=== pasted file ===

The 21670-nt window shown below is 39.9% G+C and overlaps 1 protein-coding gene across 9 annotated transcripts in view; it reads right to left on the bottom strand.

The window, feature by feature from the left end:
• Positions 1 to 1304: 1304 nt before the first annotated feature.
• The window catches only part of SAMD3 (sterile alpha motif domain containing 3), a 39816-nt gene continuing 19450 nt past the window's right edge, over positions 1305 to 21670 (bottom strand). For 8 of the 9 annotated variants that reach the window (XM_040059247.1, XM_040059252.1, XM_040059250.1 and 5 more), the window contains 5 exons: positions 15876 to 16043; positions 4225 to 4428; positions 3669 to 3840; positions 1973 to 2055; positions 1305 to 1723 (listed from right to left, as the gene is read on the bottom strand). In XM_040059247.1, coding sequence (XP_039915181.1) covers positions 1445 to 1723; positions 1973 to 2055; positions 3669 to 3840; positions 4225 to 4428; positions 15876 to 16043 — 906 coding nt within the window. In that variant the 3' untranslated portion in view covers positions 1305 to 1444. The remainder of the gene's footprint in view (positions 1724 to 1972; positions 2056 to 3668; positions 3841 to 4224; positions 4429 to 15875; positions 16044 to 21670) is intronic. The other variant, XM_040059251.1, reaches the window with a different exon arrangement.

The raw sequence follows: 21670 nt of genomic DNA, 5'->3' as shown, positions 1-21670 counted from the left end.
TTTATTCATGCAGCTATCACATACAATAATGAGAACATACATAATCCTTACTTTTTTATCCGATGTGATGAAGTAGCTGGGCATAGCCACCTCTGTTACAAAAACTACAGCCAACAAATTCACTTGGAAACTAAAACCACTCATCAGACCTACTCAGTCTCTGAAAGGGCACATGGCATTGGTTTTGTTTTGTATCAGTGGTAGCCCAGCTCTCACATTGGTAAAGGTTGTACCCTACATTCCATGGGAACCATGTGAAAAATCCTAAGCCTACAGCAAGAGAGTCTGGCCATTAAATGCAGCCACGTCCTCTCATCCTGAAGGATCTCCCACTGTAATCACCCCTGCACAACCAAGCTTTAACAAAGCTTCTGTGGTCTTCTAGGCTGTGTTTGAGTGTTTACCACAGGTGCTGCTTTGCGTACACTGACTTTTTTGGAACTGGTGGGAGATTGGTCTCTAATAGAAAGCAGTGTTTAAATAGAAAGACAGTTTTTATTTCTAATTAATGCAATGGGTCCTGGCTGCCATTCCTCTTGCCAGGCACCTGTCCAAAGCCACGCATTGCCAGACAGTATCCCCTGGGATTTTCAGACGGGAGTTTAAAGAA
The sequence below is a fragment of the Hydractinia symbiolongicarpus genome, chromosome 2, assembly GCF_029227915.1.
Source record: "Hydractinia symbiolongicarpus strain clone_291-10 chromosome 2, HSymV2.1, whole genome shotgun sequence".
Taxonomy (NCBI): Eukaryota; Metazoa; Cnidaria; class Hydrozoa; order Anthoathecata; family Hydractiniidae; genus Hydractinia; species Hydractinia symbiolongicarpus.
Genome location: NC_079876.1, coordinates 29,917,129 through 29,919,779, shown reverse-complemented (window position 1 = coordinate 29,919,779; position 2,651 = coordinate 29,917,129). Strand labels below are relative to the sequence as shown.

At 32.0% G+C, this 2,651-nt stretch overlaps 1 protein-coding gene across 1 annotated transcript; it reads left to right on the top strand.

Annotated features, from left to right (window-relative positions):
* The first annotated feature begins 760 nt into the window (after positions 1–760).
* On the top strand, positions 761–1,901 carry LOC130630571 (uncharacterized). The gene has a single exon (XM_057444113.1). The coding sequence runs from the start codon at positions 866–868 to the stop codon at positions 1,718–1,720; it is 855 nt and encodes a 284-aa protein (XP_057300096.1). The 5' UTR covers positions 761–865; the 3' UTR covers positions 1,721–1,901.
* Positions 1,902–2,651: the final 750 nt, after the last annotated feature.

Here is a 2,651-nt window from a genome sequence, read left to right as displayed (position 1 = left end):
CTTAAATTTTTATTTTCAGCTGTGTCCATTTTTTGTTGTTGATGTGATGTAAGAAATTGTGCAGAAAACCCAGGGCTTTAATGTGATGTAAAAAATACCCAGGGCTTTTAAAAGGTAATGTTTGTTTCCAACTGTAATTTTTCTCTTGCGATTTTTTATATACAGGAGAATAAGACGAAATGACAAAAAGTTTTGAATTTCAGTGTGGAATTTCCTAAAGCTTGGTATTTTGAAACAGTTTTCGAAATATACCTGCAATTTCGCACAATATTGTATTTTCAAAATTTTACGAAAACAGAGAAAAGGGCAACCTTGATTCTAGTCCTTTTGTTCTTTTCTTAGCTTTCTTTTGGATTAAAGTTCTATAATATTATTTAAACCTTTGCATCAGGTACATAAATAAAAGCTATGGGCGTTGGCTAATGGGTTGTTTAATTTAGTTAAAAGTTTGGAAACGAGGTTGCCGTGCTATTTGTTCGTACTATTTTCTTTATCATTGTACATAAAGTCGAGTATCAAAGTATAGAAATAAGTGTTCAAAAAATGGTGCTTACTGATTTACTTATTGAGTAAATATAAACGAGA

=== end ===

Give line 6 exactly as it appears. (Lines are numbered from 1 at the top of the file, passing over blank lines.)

TTTATTCATGCAGCTATCACATACAATAATGAGAACATACATAATCCTTACTTTTTTATCCGATGTGATGAAGTAGCTGGGCATAGCCACCTCTGTTACAAAAACTACAGCCAACAAATTCACTTGGAAACTAAAACCACTCATCAGACCTACTCAGTCTCTGAAAGGGCACATGGCATTGGTTTTGTTTTGTATCAGTGGTAGCCCAGCTCTCACATTGGTAAAGGTTGTACCCTACATTCCATGGGAACCATGTGAAAAATCCTAAGCCTACAGCAAGAGAGTCTGGCCATTAAATGCAGCCACGTCCTCTCATCCTGAAGGATCTCCCACTGTAATCACCCCTGCACAACCAAGCTTTAACAAAGCTTCTGTGGTCTTCTAGGCTGTGTTTGAGTGTTTACCACAGGTGCTGCTTTGCGTACACTGACTTTTTTGGAACTGGTGGGAGATTGGTCTCTAATAGAAAGCAGTGTTTAAATAGAAAGACAGTTTTTATTTCTAATTAATGCAATGGGTCCTGGCTGCCATTCCTCTTGCCAGGCACCTGTCCAAAGCCACGCATTGCCAGACAGTATCCCCTGGGATTTTCAGACGGGAGTTTAAAGAA